Photobook of Parliament of Cape Town State Visits 1994ā€“1995  
 
2 August 2018
Dedicated to my loving wife, Lila

This historically significant volume by GĆ¼nther Komnick is one of its kind in that it calls forth the halcyon days of post-apartheid South Africa. This volume is more than a souvenir; it is emblematic of a period in South Africa, the Mandela years and the years of the Government of National Unity (GNU), a time when South Africa was "the darlingā€¯ of the world. Years of isolation and South Africaā€™s pariah status had come to an end, and as the book records, some of the world leading heads of state came to the South African Parliament on state visits, to share in the optimism and euphoria of those years. From Ingvar Carlsson, the then Prime Minister of Sweden, to more controversial leaders such as Robert Mugabe, of Zimbabwe; from FranƧois Mitterrand, the very influential French socialist president who visited in July 1994, to Britainā€™s Conservative prime minister, John Major; from Joaquim Chissano of Mozambique, culminating in the visit by H.M. Queen Elizabeth II. All came to Cape Town to bestow legitimacy on South Africaā€™s new political order.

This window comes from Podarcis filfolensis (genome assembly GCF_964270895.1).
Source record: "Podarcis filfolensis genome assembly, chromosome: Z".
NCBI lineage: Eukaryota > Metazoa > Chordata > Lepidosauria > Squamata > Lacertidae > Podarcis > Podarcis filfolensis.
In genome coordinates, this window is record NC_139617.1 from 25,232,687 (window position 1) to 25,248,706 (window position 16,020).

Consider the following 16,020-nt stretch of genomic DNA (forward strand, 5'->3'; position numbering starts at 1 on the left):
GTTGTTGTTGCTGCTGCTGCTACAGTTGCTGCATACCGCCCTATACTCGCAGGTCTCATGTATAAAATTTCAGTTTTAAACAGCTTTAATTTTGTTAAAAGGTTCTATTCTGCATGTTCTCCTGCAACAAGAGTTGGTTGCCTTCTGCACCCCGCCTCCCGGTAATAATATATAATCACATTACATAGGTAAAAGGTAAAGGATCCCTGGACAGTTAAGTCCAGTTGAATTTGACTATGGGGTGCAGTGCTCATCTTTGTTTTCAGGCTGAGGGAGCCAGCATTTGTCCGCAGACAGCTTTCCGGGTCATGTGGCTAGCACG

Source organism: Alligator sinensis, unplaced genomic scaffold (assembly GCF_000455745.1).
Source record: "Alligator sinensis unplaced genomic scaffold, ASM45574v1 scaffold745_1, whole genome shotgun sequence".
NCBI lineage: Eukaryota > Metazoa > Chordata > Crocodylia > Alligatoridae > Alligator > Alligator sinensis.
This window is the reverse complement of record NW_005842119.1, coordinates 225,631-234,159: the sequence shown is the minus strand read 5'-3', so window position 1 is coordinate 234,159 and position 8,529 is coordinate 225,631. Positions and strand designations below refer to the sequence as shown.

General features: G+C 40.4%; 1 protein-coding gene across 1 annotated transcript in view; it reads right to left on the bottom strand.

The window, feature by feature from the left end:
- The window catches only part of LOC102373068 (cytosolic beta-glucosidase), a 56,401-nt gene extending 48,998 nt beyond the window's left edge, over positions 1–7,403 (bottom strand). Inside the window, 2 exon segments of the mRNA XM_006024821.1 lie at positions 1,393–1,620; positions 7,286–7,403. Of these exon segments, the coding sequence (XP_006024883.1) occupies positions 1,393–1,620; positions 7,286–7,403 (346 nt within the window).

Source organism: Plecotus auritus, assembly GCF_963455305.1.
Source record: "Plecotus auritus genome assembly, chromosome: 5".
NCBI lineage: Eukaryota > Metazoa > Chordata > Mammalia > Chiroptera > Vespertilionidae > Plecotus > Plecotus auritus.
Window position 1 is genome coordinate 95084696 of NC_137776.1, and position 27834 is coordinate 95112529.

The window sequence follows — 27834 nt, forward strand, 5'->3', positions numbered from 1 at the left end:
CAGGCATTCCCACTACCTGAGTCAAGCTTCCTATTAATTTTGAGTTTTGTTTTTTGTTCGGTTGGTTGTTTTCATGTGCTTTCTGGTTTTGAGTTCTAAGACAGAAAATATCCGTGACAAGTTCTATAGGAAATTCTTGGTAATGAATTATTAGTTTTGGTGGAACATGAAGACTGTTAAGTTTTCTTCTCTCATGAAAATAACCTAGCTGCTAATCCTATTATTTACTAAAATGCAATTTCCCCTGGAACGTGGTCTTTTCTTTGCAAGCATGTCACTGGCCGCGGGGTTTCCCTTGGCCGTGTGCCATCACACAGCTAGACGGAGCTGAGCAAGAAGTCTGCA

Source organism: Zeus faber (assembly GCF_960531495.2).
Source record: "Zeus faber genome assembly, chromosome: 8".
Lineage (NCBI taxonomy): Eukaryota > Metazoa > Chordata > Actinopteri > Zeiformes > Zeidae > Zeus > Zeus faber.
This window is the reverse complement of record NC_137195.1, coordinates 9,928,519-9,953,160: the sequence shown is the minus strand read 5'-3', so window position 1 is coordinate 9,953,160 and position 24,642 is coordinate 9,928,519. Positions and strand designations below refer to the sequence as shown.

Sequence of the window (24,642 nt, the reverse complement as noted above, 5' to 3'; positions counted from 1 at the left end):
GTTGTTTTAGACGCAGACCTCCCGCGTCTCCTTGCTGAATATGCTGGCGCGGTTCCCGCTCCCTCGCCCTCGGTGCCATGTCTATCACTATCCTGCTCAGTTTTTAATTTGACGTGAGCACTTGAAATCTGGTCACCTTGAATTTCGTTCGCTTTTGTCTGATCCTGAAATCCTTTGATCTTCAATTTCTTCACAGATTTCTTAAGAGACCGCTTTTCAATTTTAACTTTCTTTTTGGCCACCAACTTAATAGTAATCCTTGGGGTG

Other figures featured in this unique volume include Dr Frene Ginwala, the then Speaker of the House of Assembly, Archbishop Desmond Tutu, and the late Steve Tshwete, a minister in Nelson Mandelaā€™s Cabinet. Mandelaā€™s successor Thabo Mbeki is also in the group pictures and so too the present incumbent of South Africaā€™s highest office, Cyril Ramaphosa. Also to be seen are F.W. De Klerk, whose momentous political courage brought an end to apartheid, and Kobie Coetsee, a former minister of justice who was instrumental in negotiating the conditions for the release from prison of Nelson Mandela, as head of the African National Congress. Komnickā€™s archive of images reflect "Rainbow-ismā€¯ at its zenith, namely the idea of reconciliation and peaceful coexistence, that had been bedevilled by decades of forced segregation and oppression of South Africaā€™s black majority.
     When viewing these images from the vantage point of two decades or more later, it is perhaps all too easy to forget the symbolic value that the images represent. They may come across as examples of naĆÆve idealism, in light of what the subsequent presidencies of South Africa have taught us. Yet, the nature of the photographs enjoin the viewer to remember the ideals, if not the ingenuousness, that heralded the "New South Africaā€¯. And, perhaps too, the images evoke a shared obligation to keep the hopes echoed in these photographs alive.
Dr Wilhelm Snyman, Auckland, New Zealand, 2018